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Friday, March 19, 2010

Earliest Seeding Ever!

I just came inside from the garden - another glorious day outside! It may be the last day of winter, but I just planted some arugula and 'Black Seeded Simpson' lettuce seed - my earliest unprotected planting ever! I'm not sure how well they'll do with no covers, cloches or coldframes, but it will be fun to track their progress. Of course, I'll keep you updated as well! The photo is one of my spring plantings of 'Black Seeded Simpson' lettuce from 2009. It's a great cool weather crop - fast, reliable and delicious.

Arugula is another lover of cool temperatures and the baby leaves are usually ready to harvest around 30 to 40 days after seeding! I guess that's why they also call it rocket - for its ability to shoot out of the ground!

Another early spring crop (that I hope to plant tomorrow!) is mache, also known as corn salad. It produces small rosettes of spoon-shaped leaves that have a mild nutty taste. When I harvest them, I pick the entire plant, using them in salads (tossed with a splash of olive oil, fresh squeezed lemon juice and a sprinkle of salt) or as a bedding for fish and chicken dishes. If you want more info on mache and its extreme cold tolerance, check out my earlier posts, which also have some photos attached.

Happy Gardening!

4 comments:

  1. Hello! I've always planted my veggie garden using the old "after the first full moon in June" rule, but last year my husband bought me a lovely greenhouse to place on my deck. Unfortunately, it was a busy summer, and I found that everything I put in there pretty much fried no matter how much water I gave it). A few questions...how soon should I set it up and place seeding trays in it?...where should it be placed ideally for sun/shade, ...and should I keep it zipped up all the time or not? Any answers/hints you could give me would be greatly appreciated. Thanks you very much, and YEAYYYYY SPRING!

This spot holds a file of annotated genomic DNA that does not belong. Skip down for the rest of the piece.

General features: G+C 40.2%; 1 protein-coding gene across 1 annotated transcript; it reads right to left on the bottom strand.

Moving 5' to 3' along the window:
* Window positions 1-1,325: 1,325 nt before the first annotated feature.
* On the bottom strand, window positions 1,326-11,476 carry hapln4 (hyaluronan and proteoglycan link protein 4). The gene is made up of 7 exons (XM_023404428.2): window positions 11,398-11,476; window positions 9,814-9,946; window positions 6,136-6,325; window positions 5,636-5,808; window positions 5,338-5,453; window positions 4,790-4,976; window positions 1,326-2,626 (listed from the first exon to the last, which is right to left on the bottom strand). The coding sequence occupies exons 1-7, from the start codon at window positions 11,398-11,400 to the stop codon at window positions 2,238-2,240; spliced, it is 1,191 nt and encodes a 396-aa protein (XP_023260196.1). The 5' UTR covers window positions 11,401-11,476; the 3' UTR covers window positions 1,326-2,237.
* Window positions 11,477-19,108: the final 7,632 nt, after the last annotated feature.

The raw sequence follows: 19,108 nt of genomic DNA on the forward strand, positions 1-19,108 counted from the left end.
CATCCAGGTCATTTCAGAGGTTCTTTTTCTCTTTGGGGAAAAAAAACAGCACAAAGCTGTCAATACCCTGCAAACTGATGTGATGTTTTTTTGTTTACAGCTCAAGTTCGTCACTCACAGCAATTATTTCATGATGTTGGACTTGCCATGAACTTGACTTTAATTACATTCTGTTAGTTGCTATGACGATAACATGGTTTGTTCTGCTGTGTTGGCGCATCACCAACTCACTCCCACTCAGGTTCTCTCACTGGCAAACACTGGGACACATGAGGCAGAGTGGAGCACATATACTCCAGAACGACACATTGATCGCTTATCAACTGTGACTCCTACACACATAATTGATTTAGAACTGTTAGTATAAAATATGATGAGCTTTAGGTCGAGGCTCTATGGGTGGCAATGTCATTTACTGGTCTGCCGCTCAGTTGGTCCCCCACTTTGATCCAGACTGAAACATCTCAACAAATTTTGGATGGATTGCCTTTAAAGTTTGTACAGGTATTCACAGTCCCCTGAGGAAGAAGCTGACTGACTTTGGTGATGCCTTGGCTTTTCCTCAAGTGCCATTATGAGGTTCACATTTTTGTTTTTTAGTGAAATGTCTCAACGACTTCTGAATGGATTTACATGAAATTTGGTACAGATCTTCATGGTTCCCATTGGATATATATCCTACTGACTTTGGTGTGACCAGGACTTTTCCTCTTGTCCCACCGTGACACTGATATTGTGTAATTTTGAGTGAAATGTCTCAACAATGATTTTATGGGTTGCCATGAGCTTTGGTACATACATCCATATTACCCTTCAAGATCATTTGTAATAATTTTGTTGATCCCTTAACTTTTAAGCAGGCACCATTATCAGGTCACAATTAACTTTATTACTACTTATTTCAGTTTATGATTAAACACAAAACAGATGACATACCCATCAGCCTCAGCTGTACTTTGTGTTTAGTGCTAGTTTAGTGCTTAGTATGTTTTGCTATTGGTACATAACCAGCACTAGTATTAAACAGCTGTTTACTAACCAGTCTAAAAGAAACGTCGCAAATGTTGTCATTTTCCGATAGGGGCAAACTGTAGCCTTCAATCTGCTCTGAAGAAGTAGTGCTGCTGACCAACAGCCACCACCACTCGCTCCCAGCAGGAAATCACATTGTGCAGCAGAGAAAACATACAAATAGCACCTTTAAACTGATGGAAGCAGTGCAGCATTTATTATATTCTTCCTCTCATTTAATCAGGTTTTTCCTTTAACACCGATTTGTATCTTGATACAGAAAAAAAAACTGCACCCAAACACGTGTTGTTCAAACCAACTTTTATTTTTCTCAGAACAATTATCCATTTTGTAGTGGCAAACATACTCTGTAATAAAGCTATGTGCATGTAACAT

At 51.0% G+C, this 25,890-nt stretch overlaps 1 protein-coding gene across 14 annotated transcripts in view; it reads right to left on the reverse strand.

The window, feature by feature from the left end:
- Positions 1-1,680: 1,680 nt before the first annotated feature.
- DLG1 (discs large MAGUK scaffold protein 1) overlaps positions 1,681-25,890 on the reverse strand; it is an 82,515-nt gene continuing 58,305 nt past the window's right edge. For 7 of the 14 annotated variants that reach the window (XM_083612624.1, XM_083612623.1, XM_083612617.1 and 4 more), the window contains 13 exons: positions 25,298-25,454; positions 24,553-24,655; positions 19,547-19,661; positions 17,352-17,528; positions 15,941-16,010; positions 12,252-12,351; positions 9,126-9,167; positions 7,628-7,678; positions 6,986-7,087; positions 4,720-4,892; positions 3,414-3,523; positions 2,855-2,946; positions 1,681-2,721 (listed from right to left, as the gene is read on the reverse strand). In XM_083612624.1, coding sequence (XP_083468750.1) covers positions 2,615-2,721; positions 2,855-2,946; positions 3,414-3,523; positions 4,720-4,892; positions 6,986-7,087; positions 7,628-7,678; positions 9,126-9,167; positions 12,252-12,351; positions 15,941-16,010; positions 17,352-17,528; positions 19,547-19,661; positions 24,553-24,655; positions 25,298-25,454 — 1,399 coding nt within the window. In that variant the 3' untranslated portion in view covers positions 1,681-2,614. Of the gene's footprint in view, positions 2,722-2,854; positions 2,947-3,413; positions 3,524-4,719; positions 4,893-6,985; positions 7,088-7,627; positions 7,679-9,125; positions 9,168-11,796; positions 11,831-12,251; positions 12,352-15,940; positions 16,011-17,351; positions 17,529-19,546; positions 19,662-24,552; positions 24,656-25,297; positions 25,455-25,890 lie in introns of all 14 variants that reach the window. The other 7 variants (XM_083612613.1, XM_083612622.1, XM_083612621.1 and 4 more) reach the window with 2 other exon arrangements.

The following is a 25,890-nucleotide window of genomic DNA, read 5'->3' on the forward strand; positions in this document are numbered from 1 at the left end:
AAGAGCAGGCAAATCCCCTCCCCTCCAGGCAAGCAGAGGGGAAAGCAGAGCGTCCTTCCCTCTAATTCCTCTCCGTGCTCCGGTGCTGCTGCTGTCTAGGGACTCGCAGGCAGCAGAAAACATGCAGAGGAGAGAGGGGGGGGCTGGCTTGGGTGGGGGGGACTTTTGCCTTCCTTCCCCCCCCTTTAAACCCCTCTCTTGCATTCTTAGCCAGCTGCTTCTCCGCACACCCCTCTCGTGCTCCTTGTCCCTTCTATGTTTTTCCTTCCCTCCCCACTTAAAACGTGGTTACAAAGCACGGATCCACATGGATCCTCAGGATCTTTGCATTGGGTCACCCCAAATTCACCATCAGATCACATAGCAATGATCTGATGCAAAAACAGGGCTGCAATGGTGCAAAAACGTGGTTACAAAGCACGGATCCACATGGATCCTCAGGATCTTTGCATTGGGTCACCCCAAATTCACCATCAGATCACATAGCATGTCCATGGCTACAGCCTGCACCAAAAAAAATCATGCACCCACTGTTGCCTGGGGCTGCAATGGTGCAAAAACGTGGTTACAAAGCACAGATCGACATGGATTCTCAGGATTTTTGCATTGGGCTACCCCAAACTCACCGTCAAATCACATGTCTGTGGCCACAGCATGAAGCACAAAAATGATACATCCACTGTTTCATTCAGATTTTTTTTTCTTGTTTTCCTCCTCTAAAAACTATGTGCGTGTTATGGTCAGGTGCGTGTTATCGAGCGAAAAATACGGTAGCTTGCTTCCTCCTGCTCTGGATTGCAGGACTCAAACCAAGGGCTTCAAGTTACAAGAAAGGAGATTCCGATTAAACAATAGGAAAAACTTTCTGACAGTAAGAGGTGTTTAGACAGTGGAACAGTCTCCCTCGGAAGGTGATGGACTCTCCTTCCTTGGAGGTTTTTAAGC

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  2. Hi Rosemary - I'm so glad you asked! The old 'after the first full moon in June' rule is out the window - at least for the most part. Many veggies can be planted well before the full moon, especially the cold and cool tolerant ones (salad greens, lettuce, brassicas, peas, etc) Mind you, you'll need to wait until after our last frost to plant your tender veggies - tomatoes, peppers, eggplant, corn, squash and melons in your garden.

    Plus, with a few simple season extenders - row covers, cold frames, hoop tunnels, and the right veggies, you can enjoy garden fresh food year round!

    In the past i have also used a small greenhouse to protect my spring seedlings and here are few basics to help you get the most out of your structure:

    If you're starting seeds in the house and then moving them to your greenhouse, you'll need to get them used to the bright sun before you take them from house to greenhouse - or else they'll cook in the hot sun! (I learned that the hard way!) To toughen them up, bring them out and put them in the shade for a few days.. then give them 1/2 sun and 1/2 shade for another day or two.. finally, you can put them in full sun for a day and then move them to your greenhouse..

    You can also start some seeds directly in your greenhouse. Stick to the hardy cool weather loving brassicas, leeks, onions, salad transplants and such - tender tomatoes and peppers are best started in the house, as they don't like the occasional temp drop that we often have in spring (like this weekend!)

    You will need to vent your greenhouse on hot - or even warm days, as the temp will quickly shoot up! If your greenhouse has a door or windows, you'll need to open them up to let fresh air flow through. Unzip! Once the temp starts to drop in late afternoon, you can close it up again to trap the heat for the night. Put the structure in full sun.. partial shade is ok for most seedlings, but as they grow, they will need more light.

    If you get it set up soon, you can be using this greenhouse now for starting broccoli, cauliflower, lettuces, arugula, leeks and other salad greens. You can even seed lettuce or other greens in trays or windowboxes and enjoy baby greens in about 30 days - directly from your greenhouse!

    As I mentioned above to avoid frying your plants, you'll need to vent well - this is key to success! Plus, it will help prevent any fungal problems, such as damping off, which can damage tender seedlings.

    I hope this helps! Good luck and thanks for your question!

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  3. Thanks Niki! I can't wait to start...I've started my nusturtiums on the windowsill today, and will be starting my ornamental grasses tomorrow... will be putting up the greenhouse as soon as the weather gets nicer (another couple of days hopefully!)...Thanks again! (I'll keep you posted on my success rate as I go :) )

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  4. Sounds great Rosemary - please do keep me posted! :)

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Please feel free to leave comments. I welcome your tips, questions, thoughts and ideas (and suggestions for new veggies to grow!)